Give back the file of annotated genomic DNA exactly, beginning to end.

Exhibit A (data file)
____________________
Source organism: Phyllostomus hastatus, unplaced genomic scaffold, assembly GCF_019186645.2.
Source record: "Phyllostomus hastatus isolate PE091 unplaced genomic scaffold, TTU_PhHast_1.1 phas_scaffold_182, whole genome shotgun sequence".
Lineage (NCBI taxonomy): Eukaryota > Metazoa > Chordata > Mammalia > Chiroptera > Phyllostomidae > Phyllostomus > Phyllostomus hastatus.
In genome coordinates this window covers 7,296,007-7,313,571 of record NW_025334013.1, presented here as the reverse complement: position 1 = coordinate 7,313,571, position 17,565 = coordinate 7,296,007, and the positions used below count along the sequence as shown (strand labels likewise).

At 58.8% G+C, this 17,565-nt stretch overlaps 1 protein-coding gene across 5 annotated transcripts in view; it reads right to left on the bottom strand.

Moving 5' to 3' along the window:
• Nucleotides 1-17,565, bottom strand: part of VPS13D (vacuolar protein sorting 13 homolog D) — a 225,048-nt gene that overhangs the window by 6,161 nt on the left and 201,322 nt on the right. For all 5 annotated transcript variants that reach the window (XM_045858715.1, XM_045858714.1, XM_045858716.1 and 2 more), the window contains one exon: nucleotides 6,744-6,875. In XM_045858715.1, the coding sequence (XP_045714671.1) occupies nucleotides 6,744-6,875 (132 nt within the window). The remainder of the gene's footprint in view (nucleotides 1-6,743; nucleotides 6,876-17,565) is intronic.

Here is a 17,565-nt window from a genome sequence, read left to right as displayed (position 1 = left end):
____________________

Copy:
Source organism: Phyllostomus hastatus, unplaced genomic scaffold, assembly GCF_019186645.2.
Source record: "Phyllostomus hastatus isolate PE091 unplaced genomic scaffold, TTU_PhHast_1.1 phas_scaffold_182, whole genome shotgun sequence".
Lineage (NCBI taxonomy): Eukaryota > Metazoa > Chordata > Mammalia > Chiroptera > Phyllostomidae > Phyllostomus > Phyllostomus hastatus.
In genome coordinates this window covers 7,296,007-7,313,571 of record NW_025334013.1, presented here as the reverse complement: position 1 = coordinate 7,313,571, position 17,565 = coordinate 7,296,007, and the positions used below count along the sequence as shown (strand labels likewise).

At 58.8% G+C, this 17,565-nt stretch overlaps 1 protein-coding gene across 5 annotated transcripts in view; it reads right to left on the bottom strand.

Moving 5' to 3' along the window:
• Nucleotides 1-17,565, bottom strand: part of VPS13D (vacuolar protein sorting 13 homolog D) — a 225,048-nt gene that overhangs the window by 6,161 nt on the left and 201,322 nt on the right. For all 5 annotated transcript variants that reach the window (XM_045858715.1, XM_045858714.1, XM_045858716.1 and 2 more), the window contains one exon: nucleotides 6,744-6,875. In XM_045858715.1, the coding sequence (XP_045714671.1) occupies nucleotides 6,744-6,875 (132 nt within the window). The remainder of the gene's footprint in view (nucleotides 1-6,743; nucleotides 6,876-17,565) is intronic.

Here is a 17,565-nt window from a genome sequence, read left to right as displayed (position 1 = left end):